This is Part 2 to the blogpost. If you haven’t read part 1, read it here. If you don’t care, continue ahead!
So, lessons learnt…well.
Number 1: The soil in a small region can vary wildly and may not have the same characteristics.
I’ve noticed that some soil is sticky and heavy, some is light and rocky, some is straight up sandy etc. Try to work with what you got and be creative in how you work with it.
Number 2: The tools you have matter a lot!
While I don’t suggest going out and buying every tool you find, I would suggest a few.
Grub hoe – If the soil is soft and you need to dig, this is your tool
Digging Shovel – this shovel will have notches at the edge for you to stamp on. these things are great for scooping and shaping dirt
Pickaxe – a highly useful tool for breaking ground and uncooperative soil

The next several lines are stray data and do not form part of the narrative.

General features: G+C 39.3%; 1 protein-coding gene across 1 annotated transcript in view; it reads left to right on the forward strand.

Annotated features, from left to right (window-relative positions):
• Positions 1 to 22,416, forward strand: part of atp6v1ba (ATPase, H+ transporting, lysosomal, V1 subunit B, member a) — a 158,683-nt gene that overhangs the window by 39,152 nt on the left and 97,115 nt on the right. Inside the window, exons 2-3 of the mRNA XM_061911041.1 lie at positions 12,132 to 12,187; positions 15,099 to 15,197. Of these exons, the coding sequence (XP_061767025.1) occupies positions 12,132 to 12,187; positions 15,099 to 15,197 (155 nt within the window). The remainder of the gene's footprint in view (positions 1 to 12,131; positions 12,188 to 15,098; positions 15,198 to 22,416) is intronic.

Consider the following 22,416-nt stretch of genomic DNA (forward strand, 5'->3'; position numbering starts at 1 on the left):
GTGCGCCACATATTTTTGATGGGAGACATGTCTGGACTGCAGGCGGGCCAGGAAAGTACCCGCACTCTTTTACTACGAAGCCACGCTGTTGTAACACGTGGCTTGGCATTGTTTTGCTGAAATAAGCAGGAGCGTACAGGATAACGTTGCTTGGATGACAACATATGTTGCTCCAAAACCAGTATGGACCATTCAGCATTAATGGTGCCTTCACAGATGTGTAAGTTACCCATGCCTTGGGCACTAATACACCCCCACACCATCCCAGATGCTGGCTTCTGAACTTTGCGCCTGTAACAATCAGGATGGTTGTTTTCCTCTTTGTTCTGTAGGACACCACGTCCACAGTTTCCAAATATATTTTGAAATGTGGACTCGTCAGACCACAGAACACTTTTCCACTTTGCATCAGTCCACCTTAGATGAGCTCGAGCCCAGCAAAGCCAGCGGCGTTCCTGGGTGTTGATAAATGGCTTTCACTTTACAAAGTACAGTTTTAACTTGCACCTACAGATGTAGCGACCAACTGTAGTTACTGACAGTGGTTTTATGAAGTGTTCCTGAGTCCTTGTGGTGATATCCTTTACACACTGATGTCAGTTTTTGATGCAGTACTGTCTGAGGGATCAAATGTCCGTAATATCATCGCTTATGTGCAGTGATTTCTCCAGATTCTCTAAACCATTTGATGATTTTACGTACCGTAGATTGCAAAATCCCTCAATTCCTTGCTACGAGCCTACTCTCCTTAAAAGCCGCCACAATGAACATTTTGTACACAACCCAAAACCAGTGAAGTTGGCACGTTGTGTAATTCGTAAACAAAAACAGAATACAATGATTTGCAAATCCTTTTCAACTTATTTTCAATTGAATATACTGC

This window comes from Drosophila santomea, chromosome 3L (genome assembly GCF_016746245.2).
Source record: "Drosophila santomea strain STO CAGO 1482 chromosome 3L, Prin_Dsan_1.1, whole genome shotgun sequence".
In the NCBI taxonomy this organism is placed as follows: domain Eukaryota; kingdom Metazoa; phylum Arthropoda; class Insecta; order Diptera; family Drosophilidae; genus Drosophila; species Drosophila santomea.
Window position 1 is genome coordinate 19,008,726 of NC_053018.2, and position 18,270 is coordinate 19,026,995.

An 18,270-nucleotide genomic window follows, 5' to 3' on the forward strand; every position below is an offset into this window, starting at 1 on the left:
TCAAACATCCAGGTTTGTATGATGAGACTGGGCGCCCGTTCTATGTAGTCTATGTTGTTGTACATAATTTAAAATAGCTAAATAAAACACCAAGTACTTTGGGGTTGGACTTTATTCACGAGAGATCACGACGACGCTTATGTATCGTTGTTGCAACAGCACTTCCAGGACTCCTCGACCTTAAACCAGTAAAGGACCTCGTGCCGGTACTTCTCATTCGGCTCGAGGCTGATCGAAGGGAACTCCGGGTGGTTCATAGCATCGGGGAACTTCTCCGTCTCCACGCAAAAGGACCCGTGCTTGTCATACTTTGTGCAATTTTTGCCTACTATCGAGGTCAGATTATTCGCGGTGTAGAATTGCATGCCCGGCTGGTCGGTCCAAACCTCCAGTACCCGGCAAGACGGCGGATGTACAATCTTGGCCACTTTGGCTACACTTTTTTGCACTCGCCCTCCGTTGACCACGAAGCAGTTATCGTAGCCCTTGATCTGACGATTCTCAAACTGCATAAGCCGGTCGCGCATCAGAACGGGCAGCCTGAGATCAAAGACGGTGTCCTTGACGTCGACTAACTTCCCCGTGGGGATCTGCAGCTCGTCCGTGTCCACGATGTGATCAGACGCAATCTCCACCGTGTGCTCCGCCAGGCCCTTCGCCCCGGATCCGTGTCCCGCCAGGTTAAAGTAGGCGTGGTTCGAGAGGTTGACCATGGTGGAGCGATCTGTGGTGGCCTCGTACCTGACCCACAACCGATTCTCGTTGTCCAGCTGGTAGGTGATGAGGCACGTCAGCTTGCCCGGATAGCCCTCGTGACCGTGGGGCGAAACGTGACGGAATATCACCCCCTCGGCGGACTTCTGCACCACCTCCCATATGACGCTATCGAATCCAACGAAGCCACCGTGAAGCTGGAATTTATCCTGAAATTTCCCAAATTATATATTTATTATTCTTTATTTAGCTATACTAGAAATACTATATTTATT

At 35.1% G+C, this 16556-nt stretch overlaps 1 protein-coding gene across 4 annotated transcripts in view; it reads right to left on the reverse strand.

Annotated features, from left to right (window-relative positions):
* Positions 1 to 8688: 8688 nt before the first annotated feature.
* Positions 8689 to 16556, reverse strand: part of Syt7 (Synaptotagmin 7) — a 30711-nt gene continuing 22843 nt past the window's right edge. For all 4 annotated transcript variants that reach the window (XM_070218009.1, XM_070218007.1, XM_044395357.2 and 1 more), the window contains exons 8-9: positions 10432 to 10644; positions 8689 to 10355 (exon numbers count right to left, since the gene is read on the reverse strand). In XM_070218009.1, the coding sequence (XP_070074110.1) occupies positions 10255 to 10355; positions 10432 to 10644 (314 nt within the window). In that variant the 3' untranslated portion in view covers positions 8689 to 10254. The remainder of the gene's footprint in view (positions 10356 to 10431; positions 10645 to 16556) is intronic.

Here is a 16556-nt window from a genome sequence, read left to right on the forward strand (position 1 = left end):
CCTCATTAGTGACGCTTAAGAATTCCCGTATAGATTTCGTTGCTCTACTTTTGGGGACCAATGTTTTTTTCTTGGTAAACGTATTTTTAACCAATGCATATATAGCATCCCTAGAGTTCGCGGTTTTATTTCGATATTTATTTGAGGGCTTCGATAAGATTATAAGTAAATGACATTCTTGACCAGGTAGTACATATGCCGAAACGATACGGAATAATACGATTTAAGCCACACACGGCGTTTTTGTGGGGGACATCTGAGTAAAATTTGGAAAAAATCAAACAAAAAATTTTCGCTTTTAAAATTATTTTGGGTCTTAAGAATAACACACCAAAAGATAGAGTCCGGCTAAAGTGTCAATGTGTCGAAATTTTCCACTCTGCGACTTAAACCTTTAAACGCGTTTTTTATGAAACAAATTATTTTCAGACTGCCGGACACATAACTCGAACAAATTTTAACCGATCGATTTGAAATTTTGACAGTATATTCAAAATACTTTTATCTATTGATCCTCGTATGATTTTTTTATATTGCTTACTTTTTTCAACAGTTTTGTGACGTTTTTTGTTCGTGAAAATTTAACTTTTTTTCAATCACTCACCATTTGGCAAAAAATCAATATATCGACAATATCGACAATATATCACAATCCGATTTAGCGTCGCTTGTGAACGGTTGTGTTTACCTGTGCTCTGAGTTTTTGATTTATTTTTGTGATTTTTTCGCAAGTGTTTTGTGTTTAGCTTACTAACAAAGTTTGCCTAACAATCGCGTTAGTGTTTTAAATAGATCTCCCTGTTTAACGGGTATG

Digging Bar – A long heavy rod that you can strike the ground and break it open with. you’ll see locals use something similar.
A good dirt bag – I’ve noticed IKEA works best.
Number 3: Work with the weather.
The soil isn’t always fresh and soft. make sure you go after a rain or heavy downpour. Depending on the soil it might take a bit more water to get it soft enough. If required, carry a water jug.
Number 4: Map out your terrain and have a clear idea as to what you want to build.
If you go to the trail unsure of what you want to build, you’ll end up clearing up dirt and getting stuff ready without having any true work done.
Number 5: GET PERMISSION!
Ask the land owner before you build anything whether you can or not. If you don’t know them, find out.
You might want to set up a negotiation with them that leaves you with the ability to build without having to worry about others breaking it, however, be respectful and politely back down if they say no.
That’s it for now!
Hopefully you are now have an idea as to what to expect when you embark on this journey to build trails for you and the community.
Till the next time